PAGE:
Sudan bans flights from Southern Africa

Sudan bans flights from Southern Africa
Photo: Reuters

The Sudanese health authorities have suspended flights from five Southern African countries amid concerns over the new COVID-19 variant.

In a televised address Sunday, the State media reported that the suspension was with immediate effect.

Five African countries affected include South Africa, where the Omicron variant was discovered, Zimbabwe, Botswana, Lesotho, and Namibia.

This followed the suspension of flights from other African countries by Saudi Arabia and Bahrain on Sunday.

Quoting the Saudi state news agency citing a source from the Ministry of Interior, Anadolu reported that Saudi Arabia suspended flights from Malawi, Zambia, Madagascar, Angola, Seychelles, Mauritius, and Comoros.

The order came two days after the kingdom imposed a ban on Riyadh-bound flights from South Africa, Namibia, Botswana, Zimbabwe, Mozambique, Lesotho, and Eswatini as fears over the new variant escalated.

Bahrain also banned passengers from Malawi, Mozambique, Angola and Zambia, according to the state news agency BNA.

However, Bahraini nationals and holders of valid visas to Bahrain were allowed to fly to the Gulf state.

The World Health Organization says the variant was first reported from South Africa on Wednesday 24th November 2021. The first infection, it confirms, was from a specimen collected on 9 November 2021.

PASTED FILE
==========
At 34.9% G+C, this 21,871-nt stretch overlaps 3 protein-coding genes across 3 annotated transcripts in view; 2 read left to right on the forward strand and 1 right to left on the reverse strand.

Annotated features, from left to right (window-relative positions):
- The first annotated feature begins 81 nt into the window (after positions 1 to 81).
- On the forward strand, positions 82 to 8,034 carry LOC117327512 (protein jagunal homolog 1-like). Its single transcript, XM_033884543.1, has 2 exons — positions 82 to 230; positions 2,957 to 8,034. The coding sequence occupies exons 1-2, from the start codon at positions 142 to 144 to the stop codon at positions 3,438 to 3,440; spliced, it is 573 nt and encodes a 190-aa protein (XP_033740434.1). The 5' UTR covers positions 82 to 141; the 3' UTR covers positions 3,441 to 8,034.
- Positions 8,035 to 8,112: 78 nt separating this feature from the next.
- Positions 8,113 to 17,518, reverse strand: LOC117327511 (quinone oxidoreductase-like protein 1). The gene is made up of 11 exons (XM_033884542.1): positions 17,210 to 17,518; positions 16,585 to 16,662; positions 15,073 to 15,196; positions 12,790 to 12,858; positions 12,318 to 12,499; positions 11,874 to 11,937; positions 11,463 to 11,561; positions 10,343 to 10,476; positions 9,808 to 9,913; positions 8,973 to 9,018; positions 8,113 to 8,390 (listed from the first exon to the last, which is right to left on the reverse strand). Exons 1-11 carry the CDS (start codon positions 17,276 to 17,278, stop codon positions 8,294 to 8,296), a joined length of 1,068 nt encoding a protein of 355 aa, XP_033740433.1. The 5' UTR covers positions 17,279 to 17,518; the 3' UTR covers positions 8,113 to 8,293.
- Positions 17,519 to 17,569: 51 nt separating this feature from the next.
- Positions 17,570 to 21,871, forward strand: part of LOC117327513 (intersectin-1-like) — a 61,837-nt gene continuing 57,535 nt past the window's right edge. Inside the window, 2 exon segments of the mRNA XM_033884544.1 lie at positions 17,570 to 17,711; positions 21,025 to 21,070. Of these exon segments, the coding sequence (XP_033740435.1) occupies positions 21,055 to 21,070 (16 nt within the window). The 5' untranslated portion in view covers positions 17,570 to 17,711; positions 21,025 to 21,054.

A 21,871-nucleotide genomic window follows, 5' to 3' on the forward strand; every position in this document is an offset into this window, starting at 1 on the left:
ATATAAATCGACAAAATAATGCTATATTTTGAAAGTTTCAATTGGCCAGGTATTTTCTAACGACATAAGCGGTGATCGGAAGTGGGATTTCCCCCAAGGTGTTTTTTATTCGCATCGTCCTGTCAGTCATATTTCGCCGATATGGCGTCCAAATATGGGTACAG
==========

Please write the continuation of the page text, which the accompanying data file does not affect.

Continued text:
The UN agency warned that Omicron “has a large number of mutations, some of which are concerning”.

In a classification note published on its official website, the WHO outlined a series of measures that other countries are asked to implement.

These include enhancing surveillance and sequencing efforts to better understand circulating SARS-CoV-2 variants and submitting complete genome sequences and associated metadata to a publicly available database.

Governments are also urged to report initial cases/clusters associated with the variant infection to WHO through the IHR mechanism.

Where capacity exists and in coordination with the international community, it directed, countries should perform field investigations and laboratory assessments to improve understanding of the potential impacts of the VOC on COVID-19 epidemiology, severity, the effectiveness of public health and social measures, diagnostic methods, immune responses, antibody neutralization, or other relevant characteristics.